'How To Run If You're As Lazy As Me', Confessions Of A Reluctant Runner
The Debrief: In the words of Beyonce ; If I can do it, anyone can.
Illustration by Anna Sudit
If you’re struggling to keep this 'new year new you' thing going then please allow me to suggest you take up running full time.
It's at this point that roughly 70% of you go 'Oh but Jess I literally like, literally can't run. Literally'. Well, and trust me on this; you're wrong. And the way that I know that is because that's what I used to think, and then I ran, a lot, and now I can run. It's that simple. And it's great. It means I can not feel (too) bad that I got cheesy chips at three in the morning, it means I'm way less anxious than my bonkers neurotic self would like me to be and I'm not wasting a ton of money on the gym every month.
Here's how to fit running into your life.
Excuse: I don’t have time to run
Running aimlessly in circles around your neighbourhood is all well and good but other than the whole 'getting fit' thing it’s not exactly time effective and, as we all know, TIME IS MONEY. Combat the lack of cost effectiveness involved in running by running TO places. If you’re a morning person then A) I hate you and B) Congrats, you’ve found your time to run; run to work to save time (or get a train three quarters of the way and run the rest). Otherwise, run home (or wherever you're going) afterwards. Get used to having showers in weird places and figure out a way to transport your goods that isn’t annoying. I hate running backpacks so I’ve got a little bumbag (sexy) to transport my keys and phone in and I leave everything else at work. Sure, you end up with a huge piles of shoes and clothes under your desk at the end of the week but the more clothes, the more running you did, so good job.
Excuse: But I’m going out after work
I’ve worn my gym kit to after-work visits to the pub, to the cinema, to a friends’ birthday and out to dinner. Sure wearing leggings, battered trainers and a greying t-shirt in a 'nice place' might be frowned upon by certain people but when the time comes to head home afterwards your friends will all trudge to the nearest station while you’ll just do a few stretches and head off on your merry way. Maybe lay off the booze though yeah?
Excuse: My only time to run is in the morning and I’m not a morning person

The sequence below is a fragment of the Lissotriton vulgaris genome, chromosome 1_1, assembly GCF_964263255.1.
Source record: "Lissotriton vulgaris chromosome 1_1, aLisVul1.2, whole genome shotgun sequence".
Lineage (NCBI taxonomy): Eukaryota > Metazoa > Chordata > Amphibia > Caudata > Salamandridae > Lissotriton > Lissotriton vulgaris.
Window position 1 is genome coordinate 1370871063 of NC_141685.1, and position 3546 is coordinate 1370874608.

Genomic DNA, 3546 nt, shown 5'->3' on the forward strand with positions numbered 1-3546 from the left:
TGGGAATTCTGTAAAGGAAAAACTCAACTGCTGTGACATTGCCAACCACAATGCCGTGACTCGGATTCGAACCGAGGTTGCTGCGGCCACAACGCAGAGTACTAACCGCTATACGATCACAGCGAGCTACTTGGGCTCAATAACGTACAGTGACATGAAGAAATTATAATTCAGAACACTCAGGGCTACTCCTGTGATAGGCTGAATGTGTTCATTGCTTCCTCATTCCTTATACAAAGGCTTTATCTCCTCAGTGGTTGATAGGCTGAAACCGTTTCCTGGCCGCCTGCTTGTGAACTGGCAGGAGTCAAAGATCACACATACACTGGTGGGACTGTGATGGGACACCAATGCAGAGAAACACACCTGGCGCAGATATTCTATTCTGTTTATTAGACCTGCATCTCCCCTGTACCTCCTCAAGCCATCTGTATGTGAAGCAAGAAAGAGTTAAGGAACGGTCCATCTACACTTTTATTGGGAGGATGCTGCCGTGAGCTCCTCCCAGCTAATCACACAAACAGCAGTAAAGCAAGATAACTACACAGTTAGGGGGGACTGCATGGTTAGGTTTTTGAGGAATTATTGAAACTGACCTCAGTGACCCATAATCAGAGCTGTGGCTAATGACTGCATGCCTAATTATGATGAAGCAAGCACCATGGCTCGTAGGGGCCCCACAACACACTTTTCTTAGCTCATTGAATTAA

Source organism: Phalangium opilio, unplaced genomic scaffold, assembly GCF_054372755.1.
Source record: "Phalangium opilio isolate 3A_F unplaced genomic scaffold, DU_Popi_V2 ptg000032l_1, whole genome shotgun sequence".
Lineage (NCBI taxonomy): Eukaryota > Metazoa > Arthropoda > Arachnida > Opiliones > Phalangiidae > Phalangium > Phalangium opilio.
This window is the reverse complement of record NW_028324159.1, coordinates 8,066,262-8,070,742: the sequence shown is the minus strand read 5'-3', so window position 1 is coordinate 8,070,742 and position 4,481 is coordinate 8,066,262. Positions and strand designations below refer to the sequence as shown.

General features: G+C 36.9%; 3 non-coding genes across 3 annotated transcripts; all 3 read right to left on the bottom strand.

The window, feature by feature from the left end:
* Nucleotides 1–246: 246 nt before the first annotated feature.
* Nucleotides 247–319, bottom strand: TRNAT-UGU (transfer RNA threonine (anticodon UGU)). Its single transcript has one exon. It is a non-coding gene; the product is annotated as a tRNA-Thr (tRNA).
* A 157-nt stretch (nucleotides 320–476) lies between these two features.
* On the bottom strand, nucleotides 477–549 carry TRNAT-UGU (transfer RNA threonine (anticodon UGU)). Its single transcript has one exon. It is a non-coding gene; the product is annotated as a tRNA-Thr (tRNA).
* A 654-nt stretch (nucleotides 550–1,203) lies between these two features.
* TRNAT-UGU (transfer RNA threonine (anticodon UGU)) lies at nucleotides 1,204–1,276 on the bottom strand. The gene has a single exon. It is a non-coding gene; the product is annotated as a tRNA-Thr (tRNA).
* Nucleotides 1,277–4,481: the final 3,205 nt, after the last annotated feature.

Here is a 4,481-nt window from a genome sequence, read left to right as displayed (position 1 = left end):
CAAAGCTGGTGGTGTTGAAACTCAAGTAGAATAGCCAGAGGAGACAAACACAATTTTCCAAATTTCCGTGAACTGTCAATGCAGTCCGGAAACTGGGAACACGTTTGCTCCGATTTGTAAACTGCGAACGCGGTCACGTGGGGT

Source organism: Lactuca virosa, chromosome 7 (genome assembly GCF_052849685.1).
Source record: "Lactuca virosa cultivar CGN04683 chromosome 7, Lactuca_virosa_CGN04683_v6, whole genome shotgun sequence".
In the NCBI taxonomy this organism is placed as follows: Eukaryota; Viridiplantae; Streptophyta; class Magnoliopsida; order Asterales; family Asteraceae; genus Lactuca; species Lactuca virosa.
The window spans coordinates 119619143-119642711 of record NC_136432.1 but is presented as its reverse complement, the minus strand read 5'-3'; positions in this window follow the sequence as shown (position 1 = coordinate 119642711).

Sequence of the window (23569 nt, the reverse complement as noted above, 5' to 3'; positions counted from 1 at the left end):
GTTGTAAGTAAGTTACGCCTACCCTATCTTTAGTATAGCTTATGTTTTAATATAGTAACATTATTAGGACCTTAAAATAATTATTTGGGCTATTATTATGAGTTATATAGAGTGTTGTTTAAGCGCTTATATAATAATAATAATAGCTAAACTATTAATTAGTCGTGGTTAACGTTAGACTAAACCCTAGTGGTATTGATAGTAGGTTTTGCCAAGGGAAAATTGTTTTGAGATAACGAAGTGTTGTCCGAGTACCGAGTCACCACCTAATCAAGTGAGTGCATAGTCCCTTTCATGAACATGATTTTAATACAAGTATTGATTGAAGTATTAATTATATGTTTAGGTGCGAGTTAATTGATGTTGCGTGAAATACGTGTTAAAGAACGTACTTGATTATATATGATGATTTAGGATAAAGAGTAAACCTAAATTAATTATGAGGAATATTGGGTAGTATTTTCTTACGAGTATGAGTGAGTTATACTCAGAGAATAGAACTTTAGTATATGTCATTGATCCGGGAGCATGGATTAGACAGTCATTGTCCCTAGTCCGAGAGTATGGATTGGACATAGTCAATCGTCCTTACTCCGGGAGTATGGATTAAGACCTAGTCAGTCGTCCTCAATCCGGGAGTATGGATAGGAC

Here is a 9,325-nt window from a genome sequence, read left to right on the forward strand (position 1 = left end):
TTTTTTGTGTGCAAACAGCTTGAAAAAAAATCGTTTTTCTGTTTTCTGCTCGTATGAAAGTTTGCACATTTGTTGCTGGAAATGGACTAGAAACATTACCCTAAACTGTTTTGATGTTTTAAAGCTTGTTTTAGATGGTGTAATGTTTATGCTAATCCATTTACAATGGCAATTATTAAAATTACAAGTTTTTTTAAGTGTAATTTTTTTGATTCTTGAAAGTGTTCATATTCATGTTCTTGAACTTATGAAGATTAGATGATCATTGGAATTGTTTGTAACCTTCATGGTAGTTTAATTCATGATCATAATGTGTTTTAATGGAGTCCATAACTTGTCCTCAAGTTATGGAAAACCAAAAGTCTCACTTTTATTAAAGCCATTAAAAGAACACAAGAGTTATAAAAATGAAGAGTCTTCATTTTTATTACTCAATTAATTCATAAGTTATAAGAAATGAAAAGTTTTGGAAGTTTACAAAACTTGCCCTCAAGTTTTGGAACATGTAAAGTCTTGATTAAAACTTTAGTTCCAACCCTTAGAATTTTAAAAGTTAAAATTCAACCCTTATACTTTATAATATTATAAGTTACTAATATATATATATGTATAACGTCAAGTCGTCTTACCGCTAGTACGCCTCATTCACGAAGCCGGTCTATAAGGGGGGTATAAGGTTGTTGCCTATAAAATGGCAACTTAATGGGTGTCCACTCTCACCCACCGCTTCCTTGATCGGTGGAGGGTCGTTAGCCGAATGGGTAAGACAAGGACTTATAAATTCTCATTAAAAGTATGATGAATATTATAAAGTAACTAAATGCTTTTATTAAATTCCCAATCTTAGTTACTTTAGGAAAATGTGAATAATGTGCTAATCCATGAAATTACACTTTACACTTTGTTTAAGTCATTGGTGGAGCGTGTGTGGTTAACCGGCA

Hey, if you’re not a morning person then I totally sympathise. There is nowhere I’d rather be than my bed at any give, time of the day. If I could, I’d marry my bed and sell all my friends so I could move to the Bahamas with it. Getting up is hard, getting up to run is nigh on impossible. UNLESS! Pack your running rucksack the night before and sleep in your running clothes so when the morning comes you can literally just get up and go. If you can't get up, guilt trip yourself with your alarm. This is legitimately what my phone alarm looks like.
Excuse: I always go for one run and then never again
If there’s one thing that can motivate you being the terrible person you are; it’s money. Splash out signing up for a 10k run, £50 might seem a bit steep but compare that to the £60 or so quid a MONTH you’d be spending on a gym membership and it seems positively frugal. Plus, once you’ve parted with money for something then you’re more likely to do it.
Excuse: I can’t run long distances
And neither could I a few years back, mainly because I hadn’t built up the muscles needed to do so. Download Nike’s running app and set yourself up a challenge of running 10k by a certain point. It builds you up SO gradually you’ll barely realise you’ve got better until one day you’re a champion runner. Plus, it clocks all the kilometres you run ever so you’ll be able to build on that and get obsessed with the numbers, which in turn spurs you on in a sort of sick competition with yourself.
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Illustration: Anna Sudit
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